Generally I’ve found that looking through recently submitted planning applications isn’t a cheering experience. Through checks of planning applications I find out about plans to demolish unprotected heritage assets, plans to fell trees and remove phone boxes, and plans to build more tall light-blocking buildings of no great architectural beauty.
So how nice it was to recently read what looks like an uncontroversial planning application for a small and interesting addition to North Street’s riverside gardens.
John Snow has been mentioned on these pages before — and I’m shocked to see it was a whole nine years ago, doesn’t time fly — in a page on the cholera burial ground. A plaque has been added near to his birthplace, on North Street, and this planned memorial is another reminder of his life and work, in a more striking and unusual form:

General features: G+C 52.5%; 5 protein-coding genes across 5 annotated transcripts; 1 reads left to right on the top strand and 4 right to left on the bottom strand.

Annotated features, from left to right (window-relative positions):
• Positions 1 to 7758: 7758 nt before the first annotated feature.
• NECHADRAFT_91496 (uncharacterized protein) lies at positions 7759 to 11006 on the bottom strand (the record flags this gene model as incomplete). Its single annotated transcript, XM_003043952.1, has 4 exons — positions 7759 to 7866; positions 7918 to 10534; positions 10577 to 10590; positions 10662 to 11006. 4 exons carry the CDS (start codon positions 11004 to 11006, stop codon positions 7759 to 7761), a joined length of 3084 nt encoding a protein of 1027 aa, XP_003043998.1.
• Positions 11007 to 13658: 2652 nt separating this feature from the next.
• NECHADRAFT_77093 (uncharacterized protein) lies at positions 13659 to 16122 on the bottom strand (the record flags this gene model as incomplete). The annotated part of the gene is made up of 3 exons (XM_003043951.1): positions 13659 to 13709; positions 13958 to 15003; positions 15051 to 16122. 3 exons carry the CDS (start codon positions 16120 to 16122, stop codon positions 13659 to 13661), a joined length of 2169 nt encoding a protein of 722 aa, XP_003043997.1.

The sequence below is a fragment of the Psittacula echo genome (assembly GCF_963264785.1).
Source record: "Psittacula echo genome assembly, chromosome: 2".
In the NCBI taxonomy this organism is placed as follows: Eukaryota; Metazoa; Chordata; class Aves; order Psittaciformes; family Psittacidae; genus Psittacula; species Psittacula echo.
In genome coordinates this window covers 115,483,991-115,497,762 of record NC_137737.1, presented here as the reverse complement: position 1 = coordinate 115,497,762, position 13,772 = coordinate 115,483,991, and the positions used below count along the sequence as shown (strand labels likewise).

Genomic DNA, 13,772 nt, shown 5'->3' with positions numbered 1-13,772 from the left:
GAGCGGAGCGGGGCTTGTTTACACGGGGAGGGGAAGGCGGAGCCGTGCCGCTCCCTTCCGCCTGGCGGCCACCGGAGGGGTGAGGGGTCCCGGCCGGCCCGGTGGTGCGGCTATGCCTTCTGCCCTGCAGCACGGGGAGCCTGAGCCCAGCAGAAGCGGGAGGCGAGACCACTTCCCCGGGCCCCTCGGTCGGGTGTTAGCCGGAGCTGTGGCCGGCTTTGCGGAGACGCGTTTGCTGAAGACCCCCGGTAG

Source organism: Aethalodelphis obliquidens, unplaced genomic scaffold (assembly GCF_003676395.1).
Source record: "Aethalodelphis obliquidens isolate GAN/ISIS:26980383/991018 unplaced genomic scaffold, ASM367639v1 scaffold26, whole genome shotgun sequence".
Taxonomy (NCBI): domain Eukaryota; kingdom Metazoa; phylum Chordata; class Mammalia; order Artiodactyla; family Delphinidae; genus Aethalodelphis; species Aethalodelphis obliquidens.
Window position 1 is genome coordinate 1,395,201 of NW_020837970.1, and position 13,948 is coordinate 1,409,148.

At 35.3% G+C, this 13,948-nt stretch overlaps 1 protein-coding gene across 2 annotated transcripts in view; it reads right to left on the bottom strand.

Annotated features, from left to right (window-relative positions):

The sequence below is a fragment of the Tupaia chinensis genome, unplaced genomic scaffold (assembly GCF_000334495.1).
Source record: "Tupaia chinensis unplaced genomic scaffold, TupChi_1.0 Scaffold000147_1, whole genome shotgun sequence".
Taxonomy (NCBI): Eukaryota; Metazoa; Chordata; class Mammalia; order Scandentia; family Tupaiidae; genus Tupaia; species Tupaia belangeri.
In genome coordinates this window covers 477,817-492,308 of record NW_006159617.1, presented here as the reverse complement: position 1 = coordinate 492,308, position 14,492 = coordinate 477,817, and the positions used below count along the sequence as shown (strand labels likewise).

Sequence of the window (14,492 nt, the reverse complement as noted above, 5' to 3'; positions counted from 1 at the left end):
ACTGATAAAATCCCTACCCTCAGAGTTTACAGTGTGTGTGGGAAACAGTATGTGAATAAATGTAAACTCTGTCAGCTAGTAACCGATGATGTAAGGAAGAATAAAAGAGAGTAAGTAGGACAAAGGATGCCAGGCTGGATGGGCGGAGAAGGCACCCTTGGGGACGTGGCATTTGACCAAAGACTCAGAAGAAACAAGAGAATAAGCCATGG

The installation of a memorial to John Snow to be created using a Victorian style hand pump like those John Snow would have recognized set on a plinth in the center of the existing raised grassed area with an approach path.
— from the Design and Access Statement (via this link)
The project is a collaboration between the University of York, York Medical Society and York Civic Trust.
The pump wouldn’t be a working water pump, and it wouldn’t even have the necessary handle, but there’s a reason for that. David Fraser of York Civic Trust describes the thinking behind the planned memorial:
John Snow, a son of York, is one of the most influential doctors of all time. His realisation that cholera and other diseases were transmitted by living organisms which live in our drinking water was a breakthrough of the highest intellectual calibre and has probably saved more lives than any other single human idea. That breakthrough is symbolised by the handle he broke off a contaminated water pump in Soho, London. I hope that our memorial will cause many people to reflect on the importance of the man as they sit in a quiet moment beside the river in the centre of York.